Chancellor lays down a big spend today and tax tomorrow Budget – but he may have more to do

Parliament set to be second worst for living standards on record

The Chancellor made the right judgement in yesterday’s bigger than expected Budget, by supporting the recovery in the next two years before turning to raising taxes in the middle of the decade – but he may have more work to do in order to plug gaps in support, tackle the living standards scarring from the crisis, and avoid another tight squeeze on public services, according to the Resolution Foundation’s overnight analysis of Budget 2021.

The Foundation’s report – Spending fast, taxing slow – highlights the scale of the Chancellor’s crisis spending today and tax rises tomorrow, with tax receipts as a share of GDP set to rise to 35 per cent by the middle of the decade – their highest level since 1969.

Even this major consolidation, delivered through the largest increase in corporation tax since the 1970s, was not enough to see the Chancellor achieving his fiscal goals of net debt falling as a share of the economy and a current budget balance without pencilling in another £4bn a year reduction in day to day public service spending that will be challenging to deliver.

The Foundation estimates that around £15bn of further consolidation would be needed by the middle of the decade to give the Chancellor enough fiscal space to credibly see net debt sustainably falling in the face of future recessions.

Other highlights from the overnight analysis include:

GDP rising, incomes falling

  • While GDP is set to grow by 4 per cent this year, the fastest growth since the late 1980s, real household disposable incomes are actually set to fall marginally – highlighting the risk of the recovery not feeding through into living standards as unemployment rises.
  • The poorest households will face a 7 per cent fall in income in the second half of 2021-22 due to the removal of the £20 a week Universal Credit uplift, which will take the basic level of benefits back to levels not seen since the early 1990s at the same time as unemployment is due to peak.

Levelling living standards growth

  • Average wages are set to remain 4.3 per cent – or £1,200 a year – below their pre-crisis path by the middle of the decade.
  • Living standards are on course to grow by just 0.3 per cent a year over this parliament – the worst on record outside the short 2015-17 parliament that was marked by the post-referendum inflation spike.

Austerity drags on for some

  • Further planned cuts to public services spending will see budgets for unprotected departments (such as transport and local government) fall by £2.6bn next year (2022-23).
  • By 2024-25, day to day public service spending per capita in unprotected departments will still be almost one-quarter lower than in 2009-10, with less than a fifth of the reduction in spending between 2009-10 and 2018-19 having been unwound.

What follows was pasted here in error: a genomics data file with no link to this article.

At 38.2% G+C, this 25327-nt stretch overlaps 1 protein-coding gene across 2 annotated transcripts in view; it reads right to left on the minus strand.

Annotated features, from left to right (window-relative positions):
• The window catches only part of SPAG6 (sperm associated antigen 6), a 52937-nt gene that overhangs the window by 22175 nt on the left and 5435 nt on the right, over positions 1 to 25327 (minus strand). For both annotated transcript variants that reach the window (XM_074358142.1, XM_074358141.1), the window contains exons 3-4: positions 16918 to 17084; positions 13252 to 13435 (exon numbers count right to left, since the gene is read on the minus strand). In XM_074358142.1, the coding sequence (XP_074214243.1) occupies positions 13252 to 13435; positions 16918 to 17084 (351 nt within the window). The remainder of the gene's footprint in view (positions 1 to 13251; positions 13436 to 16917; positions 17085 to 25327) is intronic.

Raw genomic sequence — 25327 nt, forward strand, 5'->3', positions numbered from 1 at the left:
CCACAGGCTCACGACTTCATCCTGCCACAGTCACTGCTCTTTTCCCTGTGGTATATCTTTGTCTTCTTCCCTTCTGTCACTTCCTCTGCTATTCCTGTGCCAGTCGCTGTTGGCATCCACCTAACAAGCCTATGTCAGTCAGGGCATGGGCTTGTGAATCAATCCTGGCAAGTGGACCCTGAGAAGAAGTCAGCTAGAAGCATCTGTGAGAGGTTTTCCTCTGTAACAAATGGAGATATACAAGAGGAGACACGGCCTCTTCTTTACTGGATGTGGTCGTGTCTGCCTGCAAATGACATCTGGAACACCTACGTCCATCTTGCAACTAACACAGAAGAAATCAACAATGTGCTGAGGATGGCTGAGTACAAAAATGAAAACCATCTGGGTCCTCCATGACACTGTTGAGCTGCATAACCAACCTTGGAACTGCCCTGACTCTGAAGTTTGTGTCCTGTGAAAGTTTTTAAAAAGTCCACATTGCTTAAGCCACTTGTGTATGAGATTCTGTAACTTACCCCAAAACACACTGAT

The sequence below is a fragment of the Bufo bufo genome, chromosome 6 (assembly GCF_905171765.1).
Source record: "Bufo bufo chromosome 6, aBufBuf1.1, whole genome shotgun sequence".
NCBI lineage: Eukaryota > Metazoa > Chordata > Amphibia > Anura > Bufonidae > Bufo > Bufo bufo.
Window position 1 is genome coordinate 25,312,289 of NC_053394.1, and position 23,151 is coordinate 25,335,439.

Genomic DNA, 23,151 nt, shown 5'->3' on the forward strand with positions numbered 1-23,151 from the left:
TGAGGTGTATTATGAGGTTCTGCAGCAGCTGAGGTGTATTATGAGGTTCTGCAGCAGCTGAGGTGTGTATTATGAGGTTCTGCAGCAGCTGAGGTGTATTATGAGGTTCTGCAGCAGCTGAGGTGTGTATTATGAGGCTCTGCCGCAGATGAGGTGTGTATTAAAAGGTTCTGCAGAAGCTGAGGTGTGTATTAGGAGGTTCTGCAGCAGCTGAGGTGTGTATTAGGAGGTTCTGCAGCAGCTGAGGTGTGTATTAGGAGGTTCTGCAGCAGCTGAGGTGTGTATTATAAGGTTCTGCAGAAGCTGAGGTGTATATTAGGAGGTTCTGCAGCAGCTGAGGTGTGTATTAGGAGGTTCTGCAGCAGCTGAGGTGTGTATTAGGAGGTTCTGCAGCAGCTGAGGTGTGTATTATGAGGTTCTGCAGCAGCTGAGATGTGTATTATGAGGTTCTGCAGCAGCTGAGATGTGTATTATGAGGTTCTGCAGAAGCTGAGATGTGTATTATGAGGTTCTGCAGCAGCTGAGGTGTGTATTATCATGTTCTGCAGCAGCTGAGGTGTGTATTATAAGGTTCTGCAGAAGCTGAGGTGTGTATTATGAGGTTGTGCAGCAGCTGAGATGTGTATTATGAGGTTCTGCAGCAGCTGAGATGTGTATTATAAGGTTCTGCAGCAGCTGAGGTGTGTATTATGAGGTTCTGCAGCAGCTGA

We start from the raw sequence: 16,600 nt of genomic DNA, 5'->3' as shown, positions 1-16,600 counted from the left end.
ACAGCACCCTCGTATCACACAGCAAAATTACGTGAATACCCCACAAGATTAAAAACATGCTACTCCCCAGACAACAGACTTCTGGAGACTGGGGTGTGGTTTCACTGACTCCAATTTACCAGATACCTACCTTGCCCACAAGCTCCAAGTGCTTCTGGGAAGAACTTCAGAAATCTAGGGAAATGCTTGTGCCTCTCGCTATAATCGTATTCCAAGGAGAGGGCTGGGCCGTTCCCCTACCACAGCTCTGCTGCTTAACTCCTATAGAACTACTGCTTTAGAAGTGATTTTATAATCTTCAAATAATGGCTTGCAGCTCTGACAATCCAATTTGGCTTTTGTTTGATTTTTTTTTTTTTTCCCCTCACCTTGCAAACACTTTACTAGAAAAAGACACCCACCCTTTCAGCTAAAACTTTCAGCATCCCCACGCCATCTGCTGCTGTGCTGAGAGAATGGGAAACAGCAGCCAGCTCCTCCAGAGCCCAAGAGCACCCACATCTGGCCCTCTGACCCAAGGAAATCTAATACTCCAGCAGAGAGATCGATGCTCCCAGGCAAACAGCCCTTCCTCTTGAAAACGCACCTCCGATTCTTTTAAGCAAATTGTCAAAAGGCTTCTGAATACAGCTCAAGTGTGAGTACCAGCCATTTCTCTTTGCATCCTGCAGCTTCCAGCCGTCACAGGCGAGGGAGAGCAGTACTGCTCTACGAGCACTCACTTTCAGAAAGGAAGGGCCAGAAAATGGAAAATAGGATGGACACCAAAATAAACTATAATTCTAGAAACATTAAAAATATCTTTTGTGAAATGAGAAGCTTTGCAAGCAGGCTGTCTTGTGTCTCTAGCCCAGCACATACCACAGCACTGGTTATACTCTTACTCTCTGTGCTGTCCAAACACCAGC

• These spending cuts assume no further spending pressures elsewhere, which is highly unlikely given what’s in store for the NHS, schools and social care over the coming years.

Super-deducer or investment-reducer?

  • While the Chancellor’s £24 billion super-deduction investment allowance boosts business investment in the short-term, over the long-term business investment is forecast to be permanently lower as a result of the large corporation tax rise.
  • The policy’s focus on qualifying plant and machinery also only covers around a fifth of business investment, doing little for the intangible investment crucial to many service firms.

Torsten Bell, Chief Executive of the Resolution Foundation, said:

“The Chancellor has gone big on both support for the recovery now and tax rises in future. This is broadly the right approach to take in terms of protecting the economy now, securing a recovery next, and repairing the public finances later.

“But the details of his plans leave serious questions to be answered about whether enough has been done to support households in the recovery to come, how credible it is that further reductions in planned spending can be delivered, and if the UK’s public finances have really been put on a sustainable footing long term.

“The improving outlook for GDP next year is not set to feed through into a boom for living standards, with unemployment forecast to rise and household incomes to fall. Long-term economic scarring also means that this is set to be the worst parliament for living standards growth on record, bar the short-lived 2015-17 term. Austerity will also in practice continue for many public services as further cuts were pencilled in.

“The Chancellor has delivered a big Budget, but whether it’s on tax or spend, there are many more big questions still to answer before the UK fully emerges from its worst downturn in 300 years.”

Notes to Editors

For more information contact Rob Holdsworth on 07921 236 972.